The UK will launch a series of education initiatives in Rwanda during a three-day visit by a Foreign Office minister.
Andrew Mitchell will announce two measures aimed at strengthening education in Rwanda.
Under the UK’s new Girls in Rwanda Learn (Girl) programme, he will sign a seven-year partnership with Unicef that focuses on keeping girls in school who are at risk of dropping out, and supporting children with disabilities.
He is also expected to launch the British Council’s Digital Library, which is part of the UK’s efforts to make educational resources available to all.
Access to the library will be free for 12 months and provides more than 80,000 resources.
Mr Mitchell said: “During my visit to Rwanda, I will explore the depth and breadth of our relationship.
“Our two countries continue to work together on a range of issues important to both nations and the region, including climate change and women and girls’ education.
“The long-term partnership between the UK and Rwanda is underpinned by our support to help eradicate poverty, educate children, especially girls, and provide British expertise to improve the delivery of public services for all.”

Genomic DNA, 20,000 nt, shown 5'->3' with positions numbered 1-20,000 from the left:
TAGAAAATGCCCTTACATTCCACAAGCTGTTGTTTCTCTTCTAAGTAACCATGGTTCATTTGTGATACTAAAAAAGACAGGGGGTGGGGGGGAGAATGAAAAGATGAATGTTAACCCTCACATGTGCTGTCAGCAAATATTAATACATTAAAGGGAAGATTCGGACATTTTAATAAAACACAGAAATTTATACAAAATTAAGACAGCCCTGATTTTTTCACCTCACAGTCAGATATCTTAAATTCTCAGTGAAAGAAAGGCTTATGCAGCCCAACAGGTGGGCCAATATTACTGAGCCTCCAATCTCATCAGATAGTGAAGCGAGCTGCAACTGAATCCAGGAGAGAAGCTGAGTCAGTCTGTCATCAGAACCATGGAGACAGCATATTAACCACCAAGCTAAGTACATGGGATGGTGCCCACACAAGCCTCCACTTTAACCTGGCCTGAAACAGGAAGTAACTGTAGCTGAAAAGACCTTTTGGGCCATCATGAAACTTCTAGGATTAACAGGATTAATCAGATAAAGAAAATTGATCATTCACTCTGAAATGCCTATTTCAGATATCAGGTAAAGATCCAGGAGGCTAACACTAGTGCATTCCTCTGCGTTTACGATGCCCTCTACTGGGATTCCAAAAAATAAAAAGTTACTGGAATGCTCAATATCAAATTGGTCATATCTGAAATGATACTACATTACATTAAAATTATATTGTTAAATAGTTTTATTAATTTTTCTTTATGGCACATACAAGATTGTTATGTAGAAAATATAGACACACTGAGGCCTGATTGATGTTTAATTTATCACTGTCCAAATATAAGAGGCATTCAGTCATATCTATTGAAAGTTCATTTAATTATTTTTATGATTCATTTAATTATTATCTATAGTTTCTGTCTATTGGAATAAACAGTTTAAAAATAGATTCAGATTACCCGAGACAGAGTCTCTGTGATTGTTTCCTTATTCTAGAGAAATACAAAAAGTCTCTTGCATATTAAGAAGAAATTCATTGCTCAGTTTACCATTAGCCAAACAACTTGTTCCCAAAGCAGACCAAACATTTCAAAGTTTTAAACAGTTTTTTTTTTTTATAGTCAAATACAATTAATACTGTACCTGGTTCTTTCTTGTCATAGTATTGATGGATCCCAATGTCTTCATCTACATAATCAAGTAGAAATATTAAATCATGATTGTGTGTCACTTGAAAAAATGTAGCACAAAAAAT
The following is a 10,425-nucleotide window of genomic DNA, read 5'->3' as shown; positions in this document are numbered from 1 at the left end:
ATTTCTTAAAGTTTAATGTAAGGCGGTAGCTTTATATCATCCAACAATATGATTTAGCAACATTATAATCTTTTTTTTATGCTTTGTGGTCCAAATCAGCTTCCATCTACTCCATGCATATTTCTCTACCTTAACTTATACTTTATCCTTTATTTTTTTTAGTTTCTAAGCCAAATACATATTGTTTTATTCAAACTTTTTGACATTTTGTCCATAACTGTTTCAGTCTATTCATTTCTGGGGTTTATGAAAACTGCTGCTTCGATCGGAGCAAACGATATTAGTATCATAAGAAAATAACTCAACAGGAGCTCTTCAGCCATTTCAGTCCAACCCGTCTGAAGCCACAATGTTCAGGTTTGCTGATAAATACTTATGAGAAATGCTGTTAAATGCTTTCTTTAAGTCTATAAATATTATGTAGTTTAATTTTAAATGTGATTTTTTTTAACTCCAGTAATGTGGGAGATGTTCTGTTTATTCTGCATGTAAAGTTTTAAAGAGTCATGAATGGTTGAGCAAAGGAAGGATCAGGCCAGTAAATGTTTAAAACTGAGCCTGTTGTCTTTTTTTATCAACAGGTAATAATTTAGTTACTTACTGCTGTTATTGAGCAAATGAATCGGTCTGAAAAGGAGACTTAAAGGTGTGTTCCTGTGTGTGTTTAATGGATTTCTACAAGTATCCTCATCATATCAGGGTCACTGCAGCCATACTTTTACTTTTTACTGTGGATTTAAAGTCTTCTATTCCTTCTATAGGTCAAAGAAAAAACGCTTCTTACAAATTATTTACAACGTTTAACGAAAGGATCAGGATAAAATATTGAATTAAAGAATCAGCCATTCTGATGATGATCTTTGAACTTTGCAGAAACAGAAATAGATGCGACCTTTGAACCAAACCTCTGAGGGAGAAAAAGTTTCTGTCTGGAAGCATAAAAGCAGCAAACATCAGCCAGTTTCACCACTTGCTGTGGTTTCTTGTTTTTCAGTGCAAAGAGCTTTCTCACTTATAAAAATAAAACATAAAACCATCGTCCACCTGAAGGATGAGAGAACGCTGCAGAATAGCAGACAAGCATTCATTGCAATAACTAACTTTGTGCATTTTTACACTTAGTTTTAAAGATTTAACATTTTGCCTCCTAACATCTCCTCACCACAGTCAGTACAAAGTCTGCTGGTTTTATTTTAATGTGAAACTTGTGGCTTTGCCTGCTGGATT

Mr Mitchell will see the impact of British Investment Partnerships in Rwanda, visiting a water treatment plant that is part of a joint venture between British International Investment (BII) and Metito.
High-level discussions will also take place with President Paul Kagame and minister of foreign affairs Vincent Biruta, focusing on bilateral relations and regional issues.
Mr Mitchell will also attend Rwanda’s annual gorilla naming ceremony, Kwita Izina, to highlight conservation efforts.
The Foreign Office says the UK’s dedication to Rwanda’s development will be further highlighted at the UK-African Investment Summit in London in April 2024.
In April 2022, the UK and Rwanda agreed a Migration and Economic Development Partnership, which includes a five-year “asylum partnership arrangement”.
However, nobody has yet been sent to Rwanda amid ongoing legal challenges, although the High Court upheld the overall lawfulness of the policy in December 2022.